Enron’s former treasurer on Wednesday became the first of the failed energy company’s executives to be sentenced to prison for its crooked accounting schemes after he pleaded guilty to one count of criminal wire fraud.
Ben Glisan, who played a key role in designing Enron’s web of infamous off-balance-sheet partnerships, was sentenced to five years in federal prison, and also agreed to forfeit $938,000 in ill-gotten gains.
Mr Glisan’s plea came amid reports that he had been trying to negotiate a deal with prosecutors and raised immediate questions as to whether he could help the government develop cases against Enron’s most senior executives, including Jeff Skilling, the former chief executive, and Ken Lay, the former chairman.
Andrew Fastow, the former chief financial officer who was Mr Glisan’s boss at Enron, will stand trial in April after being indicted by a grand jury for insider trading and wire fraud.
The Justice Department said on Wednesday that there was no co-operation agreement for Mr Glisan. But lawyers said the former treasurer could still be assisting the government.
“When a guy pleads and he is quickly sentenced, he got to the front of the line over everyone else for a reason,” said Howard Schiffman, a lawyer at Dickstein, Shapiro, Morin & Oshinsky in Washington.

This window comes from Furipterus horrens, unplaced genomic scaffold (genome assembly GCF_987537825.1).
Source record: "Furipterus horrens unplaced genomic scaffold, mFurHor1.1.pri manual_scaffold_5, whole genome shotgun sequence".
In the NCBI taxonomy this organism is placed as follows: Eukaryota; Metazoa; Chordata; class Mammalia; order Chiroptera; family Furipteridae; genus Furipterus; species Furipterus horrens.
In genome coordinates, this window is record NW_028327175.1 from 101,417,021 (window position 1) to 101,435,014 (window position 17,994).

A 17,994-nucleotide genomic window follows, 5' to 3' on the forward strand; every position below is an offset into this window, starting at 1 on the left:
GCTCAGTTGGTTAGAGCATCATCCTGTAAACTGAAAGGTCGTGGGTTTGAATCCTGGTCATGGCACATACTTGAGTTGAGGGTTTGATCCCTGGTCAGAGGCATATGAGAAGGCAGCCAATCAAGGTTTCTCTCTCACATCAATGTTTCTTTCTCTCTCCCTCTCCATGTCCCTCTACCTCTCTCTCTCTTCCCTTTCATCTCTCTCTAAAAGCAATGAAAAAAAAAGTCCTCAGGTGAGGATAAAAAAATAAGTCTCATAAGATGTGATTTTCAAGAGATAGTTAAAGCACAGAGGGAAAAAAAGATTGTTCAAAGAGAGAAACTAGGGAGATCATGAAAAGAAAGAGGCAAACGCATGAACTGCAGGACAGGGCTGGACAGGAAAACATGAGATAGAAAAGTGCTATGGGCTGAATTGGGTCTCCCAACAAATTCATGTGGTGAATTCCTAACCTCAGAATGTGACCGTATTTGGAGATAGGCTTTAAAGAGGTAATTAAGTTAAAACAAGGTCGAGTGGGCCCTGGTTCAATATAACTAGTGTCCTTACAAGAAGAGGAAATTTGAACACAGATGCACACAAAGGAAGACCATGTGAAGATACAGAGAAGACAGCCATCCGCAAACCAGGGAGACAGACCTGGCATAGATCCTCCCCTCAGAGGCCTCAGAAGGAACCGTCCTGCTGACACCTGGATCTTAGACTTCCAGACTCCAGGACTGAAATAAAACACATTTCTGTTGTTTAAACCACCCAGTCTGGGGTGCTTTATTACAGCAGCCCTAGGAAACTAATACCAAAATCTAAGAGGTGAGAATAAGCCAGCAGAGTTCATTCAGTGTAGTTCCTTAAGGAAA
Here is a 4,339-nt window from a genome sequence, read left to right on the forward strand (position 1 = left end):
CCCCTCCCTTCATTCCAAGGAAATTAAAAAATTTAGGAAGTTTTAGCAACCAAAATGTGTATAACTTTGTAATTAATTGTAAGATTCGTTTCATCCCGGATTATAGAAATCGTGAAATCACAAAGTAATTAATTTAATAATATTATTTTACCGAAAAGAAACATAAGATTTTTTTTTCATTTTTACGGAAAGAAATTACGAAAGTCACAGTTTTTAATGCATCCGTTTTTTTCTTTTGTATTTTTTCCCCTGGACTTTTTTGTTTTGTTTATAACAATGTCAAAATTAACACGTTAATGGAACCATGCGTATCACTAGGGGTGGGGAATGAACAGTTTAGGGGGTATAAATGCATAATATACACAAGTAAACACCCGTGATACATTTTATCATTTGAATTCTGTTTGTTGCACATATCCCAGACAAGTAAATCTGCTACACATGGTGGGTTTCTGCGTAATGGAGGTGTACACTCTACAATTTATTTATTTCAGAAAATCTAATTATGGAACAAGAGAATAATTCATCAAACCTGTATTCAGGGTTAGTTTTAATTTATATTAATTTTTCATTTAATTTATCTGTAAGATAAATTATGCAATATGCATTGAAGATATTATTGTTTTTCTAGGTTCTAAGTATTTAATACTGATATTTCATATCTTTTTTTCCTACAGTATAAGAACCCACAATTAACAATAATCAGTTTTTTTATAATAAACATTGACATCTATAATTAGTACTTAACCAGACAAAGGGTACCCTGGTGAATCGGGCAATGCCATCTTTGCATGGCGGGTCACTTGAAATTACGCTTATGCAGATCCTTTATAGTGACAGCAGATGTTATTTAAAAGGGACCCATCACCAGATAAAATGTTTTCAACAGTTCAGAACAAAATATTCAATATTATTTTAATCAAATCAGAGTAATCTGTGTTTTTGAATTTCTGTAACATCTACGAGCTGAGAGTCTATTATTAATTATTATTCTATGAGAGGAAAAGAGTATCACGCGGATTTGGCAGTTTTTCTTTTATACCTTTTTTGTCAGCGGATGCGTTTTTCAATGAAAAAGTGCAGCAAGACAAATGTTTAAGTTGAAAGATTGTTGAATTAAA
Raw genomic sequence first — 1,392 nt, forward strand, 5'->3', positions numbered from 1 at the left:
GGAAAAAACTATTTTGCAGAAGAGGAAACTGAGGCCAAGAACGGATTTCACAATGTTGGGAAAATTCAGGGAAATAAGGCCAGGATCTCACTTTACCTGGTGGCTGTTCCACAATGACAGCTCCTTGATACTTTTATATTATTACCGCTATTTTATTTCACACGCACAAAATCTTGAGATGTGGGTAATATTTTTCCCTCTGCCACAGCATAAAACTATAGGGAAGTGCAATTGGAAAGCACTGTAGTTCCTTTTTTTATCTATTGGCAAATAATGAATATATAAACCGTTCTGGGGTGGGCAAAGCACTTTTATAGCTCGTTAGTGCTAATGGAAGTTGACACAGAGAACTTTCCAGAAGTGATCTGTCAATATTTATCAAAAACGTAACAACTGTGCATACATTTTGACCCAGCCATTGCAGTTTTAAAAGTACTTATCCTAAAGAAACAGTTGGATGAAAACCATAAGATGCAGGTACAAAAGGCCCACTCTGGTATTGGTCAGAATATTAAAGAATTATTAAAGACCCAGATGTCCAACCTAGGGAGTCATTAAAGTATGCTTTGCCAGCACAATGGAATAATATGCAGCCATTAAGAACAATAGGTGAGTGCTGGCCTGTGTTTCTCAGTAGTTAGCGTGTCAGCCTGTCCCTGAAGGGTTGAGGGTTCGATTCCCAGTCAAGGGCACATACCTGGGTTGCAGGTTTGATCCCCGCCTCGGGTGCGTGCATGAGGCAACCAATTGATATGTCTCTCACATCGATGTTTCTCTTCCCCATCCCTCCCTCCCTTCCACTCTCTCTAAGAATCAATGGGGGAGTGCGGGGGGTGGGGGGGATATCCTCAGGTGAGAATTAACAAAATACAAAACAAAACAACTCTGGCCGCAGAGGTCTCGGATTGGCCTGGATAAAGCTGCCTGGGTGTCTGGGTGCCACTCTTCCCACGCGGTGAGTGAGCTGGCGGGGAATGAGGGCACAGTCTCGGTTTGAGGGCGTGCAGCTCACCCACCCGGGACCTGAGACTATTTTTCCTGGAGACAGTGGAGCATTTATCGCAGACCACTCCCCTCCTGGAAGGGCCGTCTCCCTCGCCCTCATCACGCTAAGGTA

Mr Glisan was an accountant at Andersen, the accounting firm that audited Enron, before he joined the energy company. He worked closely with Mr Fastow and Michael Kopper, another finance official, to craft off-balance sheet partnerships that helped Enron to move billions of dollars of debt from its balance sheet.
Mr Kopper pleaded guilty to several criminal charges in August 2002 and began co-operating with the government.
Mr Glisan originally pleaded innocent when he was indicted along with Mr Fastow and another former Enron employee, Dan Boyle, in May. In yesterday’s plea, however, Mr Glisan admitted that he “and others at Enron engaged in a conspiracy to manipulate” the company’s financial statements.
He detailed his role in creating Talon, an off-balance sheet partnership that he admitted did not qualify for such treatment and should have been included on Enron’s books.
The $30m in supposedly “outside” capital invested in Talon actually came from Enron.
The government’s inability to secure Mr Fastow’s co-operation has proved a major impediment to the investigation, many legal experts believe. Mr Fastow has resisted prosecutors even though they increased the pressure against him by indicting his wife, Lea, on tax fraud charges in May.